Frog Skin Nanotechnology comes to a Close
Words by Founder, Tim Christian
When I began developing fabric for the first ever OORR garments, back in 2012, my primary goal was to create something premium that was made with recycled materials. During that process, by chance, I stumbled upon Frog Skin Nanotechnology, did my research, and made the decision to use it in the OORRiginal men’s jerseys and arm warmers. So effective was this technology, that it was an easy decision to use it again in future garments – but it wasn’t without it’s challenges.
The OORRiginal fabric was produced in a mill based in New Zealand. This meant that the yarn, and the chemical that holds this Frog Skin Nanotechnology (let’s say FSN, for short) had to be imported to NZ from the USA, and the fabric made there - then imported to China, the garments made, then imported to Sydney. As you see, less than ideal from both a cost and environmental perspective.
So, I started a search and screen process to find a fabric mill with the right credentials and capability within the USA, reducing complexity – and found a very helpful fabric partner based in North Carolina – the same state the FSN was produced. We then made and tested a significant amount of fabric and garments with very good results. This gave me confidence in the product, and I finalised that part of the supply line – ready to pull the trigger on bulk production following a successful kickstarter. So far, so good.
However, only weeks after the Kickstarter was successfully funded, one of the OORR primary test athletes came to me with concerns about the way her bibshorts had worn, and also with news that her boyfriend mentioned they were a little see-through. Clearly these issues had to be addressed before production.
Taking this information to our fabric partner, I proposed a number of strategies to try and address the issues, and get us back into a position where we were only producing the highest quality products. Unfortunately, the American mill were not interested in attempting to rectify the shortcomings of the fabric, so I chose to walk away.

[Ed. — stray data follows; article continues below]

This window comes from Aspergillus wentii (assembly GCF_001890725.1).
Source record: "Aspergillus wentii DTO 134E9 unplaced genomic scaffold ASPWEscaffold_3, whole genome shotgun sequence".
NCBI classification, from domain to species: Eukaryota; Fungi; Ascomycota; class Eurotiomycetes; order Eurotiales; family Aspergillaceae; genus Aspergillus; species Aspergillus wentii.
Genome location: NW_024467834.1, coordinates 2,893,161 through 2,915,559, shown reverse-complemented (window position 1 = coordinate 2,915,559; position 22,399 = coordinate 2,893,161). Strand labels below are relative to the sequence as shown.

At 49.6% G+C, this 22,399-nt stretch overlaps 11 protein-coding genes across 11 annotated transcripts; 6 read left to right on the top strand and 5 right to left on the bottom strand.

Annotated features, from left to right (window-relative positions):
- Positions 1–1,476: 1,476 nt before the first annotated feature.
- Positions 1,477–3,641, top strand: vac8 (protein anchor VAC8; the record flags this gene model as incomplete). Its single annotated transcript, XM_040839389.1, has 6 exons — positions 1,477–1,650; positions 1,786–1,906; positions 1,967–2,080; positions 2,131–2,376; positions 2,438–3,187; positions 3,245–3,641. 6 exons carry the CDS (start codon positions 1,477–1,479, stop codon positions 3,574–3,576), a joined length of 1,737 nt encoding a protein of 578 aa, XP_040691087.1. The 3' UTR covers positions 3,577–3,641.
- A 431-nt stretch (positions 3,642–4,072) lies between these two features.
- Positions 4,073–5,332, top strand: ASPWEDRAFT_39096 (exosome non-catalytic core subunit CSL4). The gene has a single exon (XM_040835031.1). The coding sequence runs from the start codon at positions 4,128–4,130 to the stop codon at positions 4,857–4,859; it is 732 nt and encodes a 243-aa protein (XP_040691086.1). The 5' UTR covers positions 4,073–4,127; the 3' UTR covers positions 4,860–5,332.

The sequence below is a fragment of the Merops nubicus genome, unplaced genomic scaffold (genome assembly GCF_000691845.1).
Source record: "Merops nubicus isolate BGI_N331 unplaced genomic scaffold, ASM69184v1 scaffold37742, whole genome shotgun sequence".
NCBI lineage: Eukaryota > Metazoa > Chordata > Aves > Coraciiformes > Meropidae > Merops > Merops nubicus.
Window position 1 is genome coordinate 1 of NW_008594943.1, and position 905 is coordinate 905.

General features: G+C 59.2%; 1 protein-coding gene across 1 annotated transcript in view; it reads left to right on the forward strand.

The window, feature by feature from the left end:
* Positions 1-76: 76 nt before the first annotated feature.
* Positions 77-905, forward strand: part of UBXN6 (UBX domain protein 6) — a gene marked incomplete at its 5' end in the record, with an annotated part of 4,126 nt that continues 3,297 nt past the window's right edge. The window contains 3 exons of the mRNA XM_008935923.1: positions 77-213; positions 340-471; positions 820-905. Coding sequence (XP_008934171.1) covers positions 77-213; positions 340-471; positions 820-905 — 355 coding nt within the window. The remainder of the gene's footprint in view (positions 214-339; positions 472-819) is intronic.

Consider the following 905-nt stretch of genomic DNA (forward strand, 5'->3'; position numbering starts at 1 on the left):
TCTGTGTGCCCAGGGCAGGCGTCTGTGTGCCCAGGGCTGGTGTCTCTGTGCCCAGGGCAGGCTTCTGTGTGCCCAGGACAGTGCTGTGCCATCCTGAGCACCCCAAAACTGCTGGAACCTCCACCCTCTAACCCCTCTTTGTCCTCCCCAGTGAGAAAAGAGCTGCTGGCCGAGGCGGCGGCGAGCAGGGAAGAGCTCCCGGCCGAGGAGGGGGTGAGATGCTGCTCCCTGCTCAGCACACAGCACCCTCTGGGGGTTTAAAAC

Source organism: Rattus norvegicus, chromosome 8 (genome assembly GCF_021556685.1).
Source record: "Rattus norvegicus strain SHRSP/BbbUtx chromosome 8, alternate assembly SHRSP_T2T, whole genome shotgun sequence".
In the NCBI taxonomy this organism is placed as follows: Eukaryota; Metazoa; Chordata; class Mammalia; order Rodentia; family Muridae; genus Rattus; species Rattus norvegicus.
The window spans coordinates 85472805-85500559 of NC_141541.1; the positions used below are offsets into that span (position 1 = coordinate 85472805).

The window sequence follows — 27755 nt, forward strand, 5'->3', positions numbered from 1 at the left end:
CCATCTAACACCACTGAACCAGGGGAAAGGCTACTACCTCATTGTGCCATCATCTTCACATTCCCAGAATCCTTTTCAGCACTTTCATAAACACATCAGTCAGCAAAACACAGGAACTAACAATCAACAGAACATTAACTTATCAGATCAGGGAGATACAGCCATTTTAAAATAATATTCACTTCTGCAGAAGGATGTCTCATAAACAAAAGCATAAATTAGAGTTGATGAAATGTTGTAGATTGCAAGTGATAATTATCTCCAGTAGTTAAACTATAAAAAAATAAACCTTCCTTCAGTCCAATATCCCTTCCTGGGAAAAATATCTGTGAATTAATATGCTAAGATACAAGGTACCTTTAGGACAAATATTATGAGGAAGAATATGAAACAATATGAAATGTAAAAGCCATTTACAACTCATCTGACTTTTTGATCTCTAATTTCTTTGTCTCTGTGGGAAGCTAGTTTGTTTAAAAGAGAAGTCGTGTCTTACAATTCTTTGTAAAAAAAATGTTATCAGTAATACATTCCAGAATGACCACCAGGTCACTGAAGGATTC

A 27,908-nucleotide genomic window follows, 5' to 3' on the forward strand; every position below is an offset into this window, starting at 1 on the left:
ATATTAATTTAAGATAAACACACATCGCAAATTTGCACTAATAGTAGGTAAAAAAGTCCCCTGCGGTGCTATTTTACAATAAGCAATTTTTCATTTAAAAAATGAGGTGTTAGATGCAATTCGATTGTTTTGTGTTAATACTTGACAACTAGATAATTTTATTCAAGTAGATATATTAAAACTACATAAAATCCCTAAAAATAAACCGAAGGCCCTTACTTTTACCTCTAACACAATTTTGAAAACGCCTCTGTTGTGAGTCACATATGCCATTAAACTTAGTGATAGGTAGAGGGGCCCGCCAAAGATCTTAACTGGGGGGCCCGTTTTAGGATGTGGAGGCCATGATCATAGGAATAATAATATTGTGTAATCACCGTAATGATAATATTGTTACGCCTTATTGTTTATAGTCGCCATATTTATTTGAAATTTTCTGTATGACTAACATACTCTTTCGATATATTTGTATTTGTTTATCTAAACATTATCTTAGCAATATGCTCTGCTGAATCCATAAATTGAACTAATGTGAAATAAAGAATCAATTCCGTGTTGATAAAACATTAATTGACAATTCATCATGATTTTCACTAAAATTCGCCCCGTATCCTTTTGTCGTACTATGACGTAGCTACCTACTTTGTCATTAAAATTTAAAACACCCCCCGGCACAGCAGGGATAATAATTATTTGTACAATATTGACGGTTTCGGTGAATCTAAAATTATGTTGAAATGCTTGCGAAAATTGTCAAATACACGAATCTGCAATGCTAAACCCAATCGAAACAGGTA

This left me back at square one; searching for an eco-friendly, high quality mill capable and willing to help. Such is the scarcity of demand for recycled fabric, I was unable to find another suitable mill within the United States that was willing to consider using recycled yarn. Whilst this was not only frustrating, it was also a little disheartening, though my hope is that the opposite will be true in the near future, as consumers become more aware of the impact of their fashion choices, and production of garments using recycled materials becomes closer to the norm, rather than the exception.
The next natural place to search was in China, with a goal to further centralise all manufacturing and production. Thankfully I found a very capable fabric mill, with environmental certification, to produce us some OORRsome fabric using recycled yarn.
But then - much to my disappointment, and after a fair amount of effort, it has become obvious that incorporating FSN with this new fabric is just a bridge too far. There are multiple barriers to making this happen, with Chinese chemical Import Law being not the least of them.
Accepting the loss of the FSN at this stage was the hard part, but fortunately finding an ecologically and technologically sound alternative was easier. Moving forwards, we are going to be incorporating a silver ion technology in place of FSN; our mill has experience in using this treatment on performance-fabric, the technology is environmentally sound and certified by Bluesign, and the anti-microbial odour-resistant properties? Equivalent to the best on offer from other brands.
Whilst an undeniable setback, I’ve kept my sights set firmly on the main goal – to produce garments of the highest quality using recycled materials – and proving that high performance and quality doesn’t have to cost the earth.
If you have any questions about this decision making process, or want to know more about Silver Ion Technology, don’t hesitate to drop me a line at firstname.lastname@example.org